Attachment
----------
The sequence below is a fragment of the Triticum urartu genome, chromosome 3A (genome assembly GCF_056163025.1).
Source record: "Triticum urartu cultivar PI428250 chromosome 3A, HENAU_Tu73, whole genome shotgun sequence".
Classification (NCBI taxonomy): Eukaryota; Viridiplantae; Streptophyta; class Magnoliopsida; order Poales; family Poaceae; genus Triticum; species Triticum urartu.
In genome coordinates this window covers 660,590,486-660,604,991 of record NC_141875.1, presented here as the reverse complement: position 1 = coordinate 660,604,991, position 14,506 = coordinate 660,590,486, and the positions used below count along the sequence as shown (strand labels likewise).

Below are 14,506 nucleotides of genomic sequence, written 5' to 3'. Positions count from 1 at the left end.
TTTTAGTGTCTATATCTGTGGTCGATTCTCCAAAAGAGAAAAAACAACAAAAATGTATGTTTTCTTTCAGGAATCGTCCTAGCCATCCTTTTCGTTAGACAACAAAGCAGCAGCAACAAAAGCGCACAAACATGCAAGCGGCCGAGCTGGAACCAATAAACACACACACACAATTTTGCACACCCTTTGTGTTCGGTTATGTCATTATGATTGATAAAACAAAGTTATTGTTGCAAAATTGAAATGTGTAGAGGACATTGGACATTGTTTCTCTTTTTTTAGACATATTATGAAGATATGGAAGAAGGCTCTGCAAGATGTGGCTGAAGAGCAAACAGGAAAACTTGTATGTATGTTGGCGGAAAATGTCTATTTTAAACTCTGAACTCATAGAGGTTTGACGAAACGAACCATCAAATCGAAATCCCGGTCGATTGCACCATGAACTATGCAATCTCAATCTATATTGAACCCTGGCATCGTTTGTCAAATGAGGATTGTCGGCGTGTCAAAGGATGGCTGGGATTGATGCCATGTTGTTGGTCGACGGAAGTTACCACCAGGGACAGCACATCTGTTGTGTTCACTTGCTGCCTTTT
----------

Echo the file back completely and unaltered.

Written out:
The sequence below is a fragment of the Triticum urartu genome, chromosome 3A (genome assembly GCF_056163025.1).
Source record: "Triticum urartu cultivar PI428250 chromosome 3A, HENAU_Tu73, whole genome shotgun sequence".
Classification (NCBI taxonomy): Eukaryota; Viridiplantae; Streptophyta; class Magnoliopsida; order Poales; family Poaceae; genus Triticum; species Triticum urartu.
In genome coordinates this window covers 660,590,486-660,604,991 of record NC_141875.1, presented here as the reverse complement: position 1 = coordinate 660,604,991, position 14,506 = coordinate 660,590,486, and the positions used below count along the sequence as shown (strand labels likewise).

Below are 14,506 nucleotides of genomic sequence, written 5' to 3'. Positions count from 1 at the left end.
TTTTAGTGTCTATATCTGTGGTCGATTCTCCAAAAGAGAAAAAACAACAAAAATGTATGTTTTCTTTCAGGAATCGTCCTAGCCATCCTTTTCGTTAGACAACAAAGCAGCAGCAACAAAAGCGCACAAACATGCAAGCGGCCGAGCTGGAACCAATAAACACACACACACAATTTTGCACACCCTTTGTGTTCGGTTATGTCATTATGATTGATAAAACAAAGTTATTGTTGCAAAATTGAAATGTGTAGAGGACATTGGACATTGTTTCTCTTTTTTTAGACATATTATGAAGATATGGAAGAAGGCTCTGCAAGATGTGGCTGAAGAGCAAACAGGAAAACTTGTATGTATGTTGGCGGAAAATGTCTATTTTAAACTCTGAACTCATAGAGGTTTGACGAAACGAACCATCAAATCGAAATCCCGGTCGATTGCACCATGAACTATGCAATCTCAATCTATATTGAACCCTGGCATCGTTTGTCAAATGAGGATTGTCGGCGTGTCAAAGGATGGCTGGGATTGATGCCATGTTGTTGGTCGACGGAAGTTACCACCAGGGACAGCACATCTGTTGTGTTCACTTGCTGCCTTTT